Another boon for religion is purely political. The Egyptian regime has performed a top notch demolition job on all its non-religious opposition. Puppet political parties have been decimated by a concerted official propaganda campaign and by systemic infiltration by the regime's party of every party perceived as a threat. Devoid of a secular alternative, exactly what the regime has shrewdly engineered, the mosque becomes the only avenue in which the masses flock to seek solutions. Any discussion on Egypt's future under democratic colours is immediately dismissed as counterproductive by invoking the very argument the regime has so skilfully instilled in even the most intelligent minds of most Egyptian intellects. Religion, they stubbornly maintain, would quickly jump in, and who wants that?

Owing to the method by which religion has assumed such prominence, meaning out of need more than genuine faith, it has turned quite commercial and has had its spiritual side heavily denigrated. Society is littered with the Egyptian version of evangelists luring thousands with articulate sermons and enriching themselves in the process. Amr Khaled is the most prominent example. He is also a clear anomaly: most preachers are bearded men in jalabiahs who do not exude appeal and who mostly engage in bigoted dialogue of the type that reminds the whole world just how unappealing and anachronistic their faith is.

Religion, after decades of unrelenting infiltration, has truly split up society and has generated much cause for suffering and dismay in the process. Islam, the hard-line vindictive version of it, as opposed to its more docile side, has assumed centre stage. Its guardians, people you wouldn't trust with cleaning your car, let alone instructing dozens of millions with the rules of how to live, have become role models and have cast an extremely regressive shadow on all of Egyptian society. They issue their fatwas in abundance and have managed to purge common sense from their agendas. Some are able to virtually hypnotise their audiences with nonsense you would be ashamed to have your young children hear. They move insidiously and spread their venom all over. The authorities pretend to resist the influx of religiously-clad ideas and habits, but are effectively assisting the religious movement by turning a blind eye and, in some cases, providing outright support. Strong and flagrant discrimination against the Copts of Egypt is a clear example.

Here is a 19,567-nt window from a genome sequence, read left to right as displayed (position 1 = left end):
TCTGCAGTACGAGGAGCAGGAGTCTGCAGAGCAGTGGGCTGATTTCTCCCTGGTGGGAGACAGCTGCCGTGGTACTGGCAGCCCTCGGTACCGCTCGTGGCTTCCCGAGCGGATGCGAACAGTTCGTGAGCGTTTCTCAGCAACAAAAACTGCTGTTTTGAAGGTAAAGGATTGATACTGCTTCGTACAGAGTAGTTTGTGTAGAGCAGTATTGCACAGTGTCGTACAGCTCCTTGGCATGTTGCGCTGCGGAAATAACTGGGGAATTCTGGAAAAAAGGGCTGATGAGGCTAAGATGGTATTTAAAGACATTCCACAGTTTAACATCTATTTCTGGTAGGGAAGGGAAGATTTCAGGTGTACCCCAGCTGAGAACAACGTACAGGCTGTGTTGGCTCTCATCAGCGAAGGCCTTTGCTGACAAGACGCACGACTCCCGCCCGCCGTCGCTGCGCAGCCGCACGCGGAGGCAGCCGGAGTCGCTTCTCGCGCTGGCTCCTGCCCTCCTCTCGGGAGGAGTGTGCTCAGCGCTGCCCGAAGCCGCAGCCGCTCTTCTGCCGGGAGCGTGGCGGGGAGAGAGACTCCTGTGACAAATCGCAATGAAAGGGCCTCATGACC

At any rate, religion has become a lucrative business and has managed to change the way of life of an entire society. Even the well-to-do have developed widespread and ostentatious habits of religiosity, with the showing-off side of it being far more pronounced than actual spirituality. Wearing the head scarf in some circles is a must. Women can be stoned for shunning it and some do it just to stay out of trouble, with no real conviction. What is astounding is that the headscarf has extended to many who do not need to be intimidated into wearing it but do it out of what is ostensibly true belief, while actually being no more than a trend-following experience.

That segment of society has been lulled into a bizarre make-believe world of pagan dimensions, in which superstition and mythology reign supreme and in which the world of freedom and technological marvels are the work of the devil. Never mind that luxury and the fruit of western technological success are savoured when affordable, the core belief is that Islam must eventually rule the world for true salvation of the soul and cleansing of the mind.